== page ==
Wheat breaks down
The wheat complex broke hard last week, taking out key support levels with gap action, sell stops and major long liquidation. After weeks of chopping around in a trading range, prices finally broke out, unfortunately to the downside.
Neither corn nor beans offered any support as they, too, broke through support levels and look poised to see more correcting in the near term or themselves move into a trading range as they work through the holiday trading season.
Funds were major sellers last week, as they took their positions sizes down before overall trading slows down in the second half of December. There has been plenty of talk around the marketplace about a large increase in fund money coming into commodities after Jan 1, with corn ranking high on the list. As if fund influence weren't already huge, and with corn being particularly influential for wheat this year, the tendency for funds to be mostly buyers could set the stage for solid support on breaks in both corn and wheat after the holidays.
But the break that both of those markets experienced last week is having more impact right now than the prospect of fund buying three weeks from now. The quality markets of KC and Minn broke key support levels, with KC giving us a major gap in the process. Chicago actually held its major swing low-so far. That kind of chart damage is tough to swallow if you're a bull, and positive fundamentals are hard to find.
USDA issued their monthly supply/demand report this morning, with few surprises. The trade was not expecting any changes to domestic yields or production and they were right. They did expect a reduction in US wheat exports and they were right there as well; our exports were lowered by 25 million bushels and with a 5 million bushel increase in food usage, total 2006/07 wheat ending stocks were increased by 20 million to 438.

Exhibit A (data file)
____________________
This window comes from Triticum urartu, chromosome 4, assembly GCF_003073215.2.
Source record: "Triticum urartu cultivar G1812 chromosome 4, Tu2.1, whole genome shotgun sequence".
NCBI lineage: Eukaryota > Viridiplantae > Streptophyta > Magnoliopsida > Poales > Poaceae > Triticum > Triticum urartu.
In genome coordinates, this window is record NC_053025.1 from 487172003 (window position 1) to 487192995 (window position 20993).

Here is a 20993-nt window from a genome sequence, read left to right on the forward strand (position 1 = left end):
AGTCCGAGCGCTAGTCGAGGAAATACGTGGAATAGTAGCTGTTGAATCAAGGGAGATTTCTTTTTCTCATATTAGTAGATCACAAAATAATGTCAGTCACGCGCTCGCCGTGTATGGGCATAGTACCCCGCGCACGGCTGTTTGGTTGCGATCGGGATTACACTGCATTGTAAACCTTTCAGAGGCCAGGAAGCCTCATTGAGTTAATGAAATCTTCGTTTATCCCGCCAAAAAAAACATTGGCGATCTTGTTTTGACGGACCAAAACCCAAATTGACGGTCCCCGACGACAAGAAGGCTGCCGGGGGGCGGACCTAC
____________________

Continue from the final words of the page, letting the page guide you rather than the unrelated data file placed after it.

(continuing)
World wheat production was increased by 2 MMT coming from Argentina and Canada with 1 MMT each. World ending stocks were also increased 2 MMT. Argentina dodged a bullet this year as they started out dry, similar to Australia but managed to get the timely rains and produce a pretty decent crop. Their export estimate was thus also increased by 1 MMT to 9.5 MMT, higher than last year and right in their average range. Canada's export estimate was left unchanged at 20.5 MMT, despite the increase in production.
It was interesting to note that USDA did not increase the production or export estimates for the FSU, which comprise mainly of Russia, Ukraine and Kazakhstan. Russia in particular has been a persistent competitor for export business even though they had a relatively short crop this year. Having said that, it was just this last week that their offers to Egypt were well above other offers, possibly suggesting that their stocks may finally be getting too tight to be aggressively exported. It was also encouraging to see the US finally capture at least some of that trade with sales of soft white and soft red wheat.